How to protect kids without violating the Constitution.
Regular readers know two of my pet causes: trying to effect change in the top-level domain system in order to keep kids safe from pornography; and serving as a watchdog for organizations looking to invest in filtering software. These two causes are interwoven. If we can find a way to create a new top-level domain (TLD) that protects kids from borderline abuse, we can rid ourselves of the need for puritanical filtering software in public schools and libraries. It would be much easier to keep kids safe and we would be rid of the dual specters of censorship and church/state issues.
My .xxx top-level domain scheme received lots of support from everyone but ICANN’s board. After I got hundreds of readers to e-mail members of ICANN’s board coaxing them to consider the idea, I received less-than-complimentary responses from the keepers of the domain system. The idea was reviled by Vint Cerf because it would mean legislation banning porn sites from using anything but the .xxx domain. Other board members were less courteous; one of them even sent me a virus.
Though less well-known, I have written several times about how woefully inadequate the current crop of filtering software is. Much of this relates to my background in linguistics: Filtering software is doomed to fail because it uses far too simplistic semantics to do a respectable job. Even with the most unbiased methods, the software filters out legitimate study areas (such as breast cancer research), while doing a pretty poor job of filtering out pornography (the infamous Seinfeld problem). And, as we shall see, few filtering companies are unbiased by conservative religious leanings.
Recent research by Nancy Willard of the Center for Advanced Technology in Education at the University of Oregon has uncovered a startling fact: Most filtering software is created and aggressively marketed by conservative Christian groups. The mission statements of these groups often mention Biblical standards for choosing to block content (I guess they mostly stick to the New Testament, probably just “Ephesians”). And all of them sell their products to public schools and libraries, who are obliged to install them by the Children’s Internet Protection Act. The details of the act were mostly written by these groups, who used their Moral Majority lobbying to push the act through Congress. The result is, most of our publicly educated kids are barred from viewing content about sexual orientation, religious tolerance, and other “non-Christian” values while at school.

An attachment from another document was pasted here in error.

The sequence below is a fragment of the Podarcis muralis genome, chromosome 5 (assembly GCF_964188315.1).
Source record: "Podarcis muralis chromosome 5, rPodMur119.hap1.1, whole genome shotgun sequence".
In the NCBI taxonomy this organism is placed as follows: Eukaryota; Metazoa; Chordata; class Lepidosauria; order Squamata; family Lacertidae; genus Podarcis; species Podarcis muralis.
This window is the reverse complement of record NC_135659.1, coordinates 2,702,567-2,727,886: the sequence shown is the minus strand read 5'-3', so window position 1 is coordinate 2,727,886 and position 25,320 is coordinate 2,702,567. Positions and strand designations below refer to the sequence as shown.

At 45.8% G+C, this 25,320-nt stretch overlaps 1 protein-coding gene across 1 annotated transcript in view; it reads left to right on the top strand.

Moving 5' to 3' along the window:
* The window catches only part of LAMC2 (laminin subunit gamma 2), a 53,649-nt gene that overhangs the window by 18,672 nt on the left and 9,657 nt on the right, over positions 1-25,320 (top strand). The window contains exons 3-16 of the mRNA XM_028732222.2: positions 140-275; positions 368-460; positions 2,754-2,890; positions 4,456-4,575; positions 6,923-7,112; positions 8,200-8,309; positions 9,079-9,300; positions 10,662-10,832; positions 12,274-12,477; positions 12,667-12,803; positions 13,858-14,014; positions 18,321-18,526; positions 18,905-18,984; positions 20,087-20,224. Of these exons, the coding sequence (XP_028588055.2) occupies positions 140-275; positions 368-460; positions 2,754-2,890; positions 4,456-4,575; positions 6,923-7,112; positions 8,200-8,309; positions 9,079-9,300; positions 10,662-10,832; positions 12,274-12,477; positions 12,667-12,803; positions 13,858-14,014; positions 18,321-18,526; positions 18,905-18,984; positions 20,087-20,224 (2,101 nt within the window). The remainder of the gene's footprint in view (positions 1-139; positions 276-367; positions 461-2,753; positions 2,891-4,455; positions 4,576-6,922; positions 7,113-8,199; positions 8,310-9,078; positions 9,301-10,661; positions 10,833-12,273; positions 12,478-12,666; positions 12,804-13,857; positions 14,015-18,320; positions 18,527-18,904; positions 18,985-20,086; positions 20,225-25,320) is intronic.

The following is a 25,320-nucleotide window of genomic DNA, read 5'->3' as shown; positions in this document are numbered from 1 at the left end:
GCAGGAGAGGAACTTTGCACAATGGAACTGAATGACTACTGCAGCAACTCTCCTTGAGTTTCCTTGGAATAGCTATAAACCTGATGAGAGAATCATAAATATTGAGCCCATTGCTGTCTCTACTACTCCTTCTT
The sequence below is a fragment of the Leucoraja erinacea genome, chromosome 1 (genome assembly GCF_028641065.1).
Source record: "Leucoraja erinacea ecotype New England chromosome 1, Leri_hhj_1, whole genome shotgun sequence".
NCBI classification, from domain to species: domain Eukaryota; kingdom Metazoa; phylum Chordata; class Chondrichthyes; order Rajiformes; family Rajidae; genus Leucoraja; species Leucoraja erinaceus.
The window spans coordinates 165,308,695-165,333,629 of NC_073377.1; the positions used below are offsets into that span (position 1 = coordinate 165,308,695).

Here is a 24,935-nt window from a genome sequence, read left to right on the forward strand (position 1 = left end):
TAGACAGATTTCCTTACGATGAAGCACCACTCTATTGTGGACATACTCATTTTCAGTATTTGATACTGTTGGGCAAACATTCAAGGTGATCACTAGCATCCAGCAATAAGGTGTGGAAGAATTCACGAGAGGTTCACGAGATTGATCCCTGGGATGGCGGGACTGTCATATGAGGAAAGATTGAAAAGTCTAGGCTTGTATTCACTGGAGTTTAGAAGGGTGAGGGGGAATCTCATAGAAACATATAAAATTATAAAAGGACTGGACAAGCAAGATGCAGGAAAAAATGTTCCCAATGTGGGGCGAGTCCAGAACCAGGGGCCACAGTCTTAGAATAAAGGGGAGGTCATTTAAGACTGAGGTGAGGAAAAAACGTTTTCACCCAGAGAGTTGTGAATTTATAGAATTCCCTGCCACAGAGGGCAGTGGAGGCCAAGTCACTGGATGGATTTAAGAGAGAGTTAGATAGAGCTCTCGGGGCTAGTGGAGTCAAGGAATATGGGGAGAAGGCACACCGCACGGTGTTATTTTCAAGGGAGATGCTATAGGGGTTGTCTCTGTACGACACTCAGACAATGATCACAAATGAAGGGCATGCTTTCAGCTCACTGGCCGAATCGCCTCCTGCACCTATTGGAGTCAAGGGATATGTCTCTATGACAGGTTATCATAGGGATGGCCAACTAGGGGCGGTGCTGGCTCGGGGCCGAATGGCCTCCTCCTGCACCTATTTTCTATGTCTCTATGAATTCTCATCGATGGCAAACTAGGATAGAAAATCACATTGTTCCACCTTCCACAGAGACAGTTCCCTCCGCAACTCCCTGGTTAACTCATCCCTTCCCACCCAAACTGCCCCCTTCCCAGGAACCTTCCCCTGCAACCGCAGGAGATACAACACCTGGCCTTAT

I have nothing against Christianity. In fact, I am a practicing Catholic. But it seems to me this is just the sort of thing our founding fathers wanted to prevent when they drafted the Constitution. I will not preach to the choir here. Ms. Willard made her arguments forceful enough by simply stating facts. And I will follow her lead. But there is a better way. The act mandates a “technology protection measure” and the most effective and easiest one to develop involves a change in the TLD system. If Vint Cerf thinks the .xxx domain would be too difficult to enforce, how about going the other way? How about taking up the measure proposed by Congress last year but later dropped because of ICANN’s resistance? I’m talking about a .kids TLD that would be exclusive to “kid-friendly” content, in a more open definition of that term than the fundamentalist Christians want to see. Why don’t ICANN board members stop bickering amongst themselves about their own constitution and do something to protect our Constitutional rights?
James Mathewson is editor of ComputerUser magazine and ComputerUser.com.